Mikkeller is not your average beer bar. Despite its questionable neighborhood surroundings on the cusp of the bad part of the Tenderloin (we actually watched cops draw guns on a crackhead in the street a block from the place on our way over), it's actually a very large, spacious, clean, polished space with a comfortable and appropriately adult, European vibe.
I'm so excited, it's finally here. I'll keep this short, but the brand new location of my all-time favorite Silicon Valley restaurant Rangoon Ruby, has opened a sister location a block from my SF apartment. In a space that used to be a lackluster sushi spot called Sushi Rock, my beloved Palo Alto Burmese favorite has planted roots. From the moment Sushi Rock had shuttered, I was aware because the place is actually in directly eye line from my apartment window. I anxiously awaited something new and interesting to come and take over the space. And I was over-the-moon elated when I saw a Coming Soon banner indicating that it would be a location of the exact place I missed most after transitioning from Palo Alto to SF.
I always get really excited when new restaurants open, especially when they are close to enough to my home that they can easily become part of my regular dinner rotation. This particular new opening in the Tenderloin was only under a week old, but I couldn't help but find myself drawn to it. Rusty's Southern may be in a dicey part of town, but this spacious spot is serving up affordable, California-inspired takes on North and South Carolinan Southern classics. In a town desperately in need of more Southern food, what more could you ask for?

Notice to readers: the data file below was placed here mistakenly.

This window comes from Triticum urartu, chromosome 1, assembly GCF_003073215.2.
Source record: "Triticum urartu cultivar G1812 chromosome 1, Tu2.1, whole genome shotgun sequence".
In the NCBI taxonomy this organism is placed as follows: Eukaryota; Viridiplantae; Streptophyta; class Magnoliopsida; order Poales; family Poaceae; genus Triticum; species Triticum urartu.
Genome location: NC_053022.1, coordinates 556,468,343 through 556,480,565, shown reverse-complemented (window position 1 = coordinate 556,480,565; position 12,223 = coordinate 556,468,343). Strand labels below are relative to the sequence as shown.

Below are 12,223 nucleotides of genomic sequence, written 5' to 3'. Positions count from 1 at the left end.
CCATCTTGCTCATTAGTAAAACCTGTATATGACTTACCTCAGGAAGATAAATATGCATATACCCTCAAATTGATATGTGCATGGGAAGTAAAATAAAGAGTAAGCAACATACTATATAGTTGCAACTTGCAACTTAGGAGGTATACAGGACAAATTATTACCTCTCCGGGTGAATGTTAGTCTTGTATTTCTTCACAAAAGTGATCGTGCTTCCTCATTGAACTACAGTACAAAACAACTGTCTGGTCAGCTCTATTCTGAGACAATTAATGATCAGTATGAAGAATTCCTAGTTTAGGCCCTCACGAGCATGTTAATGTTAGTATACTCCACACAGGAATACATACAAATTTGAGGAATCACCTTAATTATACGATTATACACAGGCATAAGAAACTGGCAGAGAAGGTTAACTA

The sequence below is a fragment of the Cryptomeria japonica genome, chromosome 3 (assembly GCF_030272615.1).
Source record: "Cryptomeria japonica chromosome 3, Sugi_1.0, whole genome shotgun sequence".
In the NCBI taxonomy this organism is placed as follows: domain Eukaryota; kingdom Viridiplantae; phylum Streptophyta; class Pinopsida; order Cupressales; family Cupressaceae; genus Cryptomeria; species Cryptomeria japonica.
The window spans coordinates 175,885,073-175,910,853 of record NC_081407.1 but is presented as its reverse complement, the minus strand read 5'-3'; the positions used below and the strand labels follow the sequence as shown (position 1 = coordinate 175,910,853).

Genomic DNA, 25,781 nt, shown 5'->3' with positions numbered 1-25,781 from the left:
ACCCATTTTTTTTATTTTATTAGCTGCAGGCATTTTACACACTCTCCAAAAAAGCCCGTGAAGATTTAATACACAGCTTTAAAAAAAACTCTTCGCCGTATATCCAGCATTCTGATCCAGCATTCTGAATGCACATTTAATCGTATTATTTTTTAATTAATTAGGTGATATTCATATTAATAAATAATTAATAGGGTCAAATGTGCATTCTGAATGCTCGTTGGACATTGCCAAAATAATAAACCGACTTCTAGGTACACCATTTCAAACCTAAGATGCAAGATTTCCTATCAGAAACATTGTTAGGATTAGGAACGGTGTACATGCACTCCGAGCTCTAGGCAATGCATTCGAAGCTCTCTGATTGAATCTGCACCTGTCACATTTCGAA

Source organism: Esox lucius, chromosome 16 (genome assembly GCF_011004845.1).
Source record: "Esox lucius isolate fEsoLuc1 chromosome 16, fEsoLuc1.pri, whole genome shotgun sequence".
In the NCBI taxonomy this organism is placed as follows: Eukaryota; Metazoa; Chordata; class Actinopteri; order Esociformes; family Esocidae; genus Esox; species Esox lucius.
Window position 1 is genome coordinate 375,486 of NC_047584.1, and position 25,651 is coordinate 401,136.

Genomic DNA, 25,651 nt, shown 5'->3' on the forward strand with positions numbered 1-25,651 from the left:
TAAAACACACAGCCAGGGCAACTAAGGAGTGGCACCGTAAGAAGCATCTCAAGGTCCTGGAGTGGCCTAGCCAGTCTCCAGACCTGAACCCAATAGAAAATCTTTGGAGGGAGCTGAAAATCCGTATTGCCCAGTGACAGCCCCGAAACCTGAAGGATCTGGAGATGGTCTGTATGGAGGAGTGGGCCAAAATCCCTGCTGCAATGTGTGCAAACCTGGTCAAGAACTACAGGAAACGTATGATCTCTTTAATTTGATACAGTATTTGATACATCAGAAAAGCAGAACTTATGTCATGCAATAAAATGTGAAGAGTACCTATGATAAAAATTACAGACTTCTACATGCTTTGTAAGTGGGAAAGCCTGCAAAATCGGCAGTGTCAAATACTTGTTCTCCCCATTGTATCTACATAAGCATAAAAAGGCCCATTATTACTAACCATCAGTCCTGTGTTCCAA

Back when I was living in New York, I think I took for granted the fact that it really was "the city that never sleeps". Literally any hour of the day, I could get my hands on anything I craved. Bars stayed open to 4, delivery services ran around the clock and worked lightening fast, and there was always a restaurant open serving exactly what I was in the mood for, no matter what crazy hour it was that I wanted it.Now, let's compare that to San Francisco, where bars start winding down at 1 AM and close at 2. It's a place where most restaurant and bar kitchens close around 10 PM and food delivery is an utter joke. If it's past 10 PM and you feel like having a great late night meal, you've got to approach the situation with a little more care and a lot more knowledge.